Posted on 13 May 2002
For the past ten years, D&B (formerly Dun and Bradstreet) has carried out an annual Key British Enterprises survey to find the location with the highest percentage of profit-making businesses. Sharing joint first place in the 2002 survey, with 85% of their top businesses in profit, are York and Brighton.
York is well known as a tourist magnet. It attracts over four million visitors a year, drawn to its unique bland of Roman, Viking and Medieval remains. York Minster is the largest Gothic cathedral in Northern Europe.
But the traditional image is changing. The last few years have seen an influx of smart new wine-bars and executive flats. While some may use York as a base from which to commute (London is just 1 hour 40 minutes by train: Leeds 25 minutes), York is now becoming a significant economic entity in its own right.
It is an important financial centre, with the Headquarters of Norwich Union Life and CPP Card Protection Plan. But the real growth phenomenon has been "Science City York", an economic development programme designed to foster knowledge-based industries. At the last count, some 9000 people were employed in around 240 biotechnology, IT and heritage technology companies. This is comparable with the numbers employed in tourism.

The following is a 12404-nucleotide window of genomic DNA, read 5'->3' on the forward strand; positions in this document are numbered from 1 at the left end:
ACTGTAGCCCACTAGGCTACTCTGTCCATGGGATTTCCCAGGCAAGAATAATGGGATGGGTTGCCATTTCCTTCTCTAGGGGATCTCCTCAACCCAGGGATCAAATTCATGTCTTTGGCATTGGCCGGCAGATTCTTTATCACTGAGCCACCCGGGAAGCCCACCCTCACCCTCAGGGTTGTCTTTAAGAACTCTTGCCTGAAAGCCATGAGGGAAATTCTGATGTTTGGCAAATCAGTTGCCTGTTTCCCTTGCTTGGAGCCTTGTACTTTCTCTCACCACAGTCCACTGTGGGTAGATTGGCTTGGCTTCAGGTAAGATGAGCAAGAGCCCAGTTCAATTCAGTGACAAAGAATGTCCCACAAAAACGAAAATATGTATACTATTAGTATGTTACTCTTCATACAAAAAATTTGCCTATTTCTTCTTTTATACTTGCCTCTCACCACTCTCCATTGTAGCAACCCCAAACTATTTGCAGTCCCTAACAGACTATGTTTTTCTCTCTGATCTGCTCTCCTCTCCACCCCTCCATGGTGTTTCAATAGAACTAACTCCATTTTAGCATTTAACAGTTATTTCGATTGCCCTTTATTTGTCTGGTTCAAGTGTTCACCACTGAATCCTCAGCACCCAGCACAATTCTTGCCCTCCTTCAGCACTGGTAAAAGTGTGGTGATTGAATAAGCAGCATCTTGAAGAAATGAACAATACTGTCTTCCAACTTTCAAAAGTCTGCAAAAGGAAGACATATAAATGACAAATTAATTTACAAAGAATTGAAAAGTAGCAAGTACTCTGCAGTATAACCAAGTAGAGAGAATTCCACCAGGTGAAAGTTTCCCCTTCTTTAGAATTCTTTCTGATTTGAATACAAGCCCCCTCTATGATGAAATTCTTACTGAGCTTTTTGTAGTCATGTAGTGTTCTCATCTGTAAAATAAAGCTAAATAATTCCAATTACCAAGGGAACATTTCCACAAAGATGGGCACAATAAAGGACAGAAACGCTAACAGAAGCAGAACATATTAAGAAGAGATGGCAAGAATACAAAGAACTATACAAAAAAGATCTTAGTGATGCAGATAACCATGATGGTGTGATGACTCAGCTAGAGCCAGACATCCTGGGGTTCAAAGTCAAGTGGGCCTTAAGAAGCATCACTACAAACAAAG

Sustaining this growth is the University of York, which also ranks highly in independent league tables – joint first with Cambridge for teaching quality, and in the top half dozen for research strength. The University has a strong track record of working with industry. "The University contributes to the York economy in many ways, especially through research undertaken for industry worldwide, such as Unilever and Rolls Royce," said Hilary Layton. "Many of the technologies we develop lead to our own spin-off companies. We can use this expertise to act as a magnet to high technology companies looking to relocate, and both types of company benefit from close proximity to specialist knowledge and facilities."
Commenting on the D&B survey, Cllr Rod Hills, who is Chairman of York Inward Investment Board as well as Leader of the City of York Council, said: "Some may raise an eyebrow seeing York in first place for business profitability, but we have known this for years. York works on all levels – for visitors, residents, and businesses. Our policies have been designed to foster sustainable economic growth, without destroying those very qualities which make York such an attractive location in the first place."
Keith Crane, speaking on behalf of the Regional Development Agency, Yorkshire Forward, drew attention to the fact that this was the second successive year in which one of the Region's locations had topped the D&B survey. "This vindicates all we have been saying about Yorkshire as a base for business," he said. "This part of the world is not just beautiful scenery and historic sites – people are making serious money in a very business-friendly environment."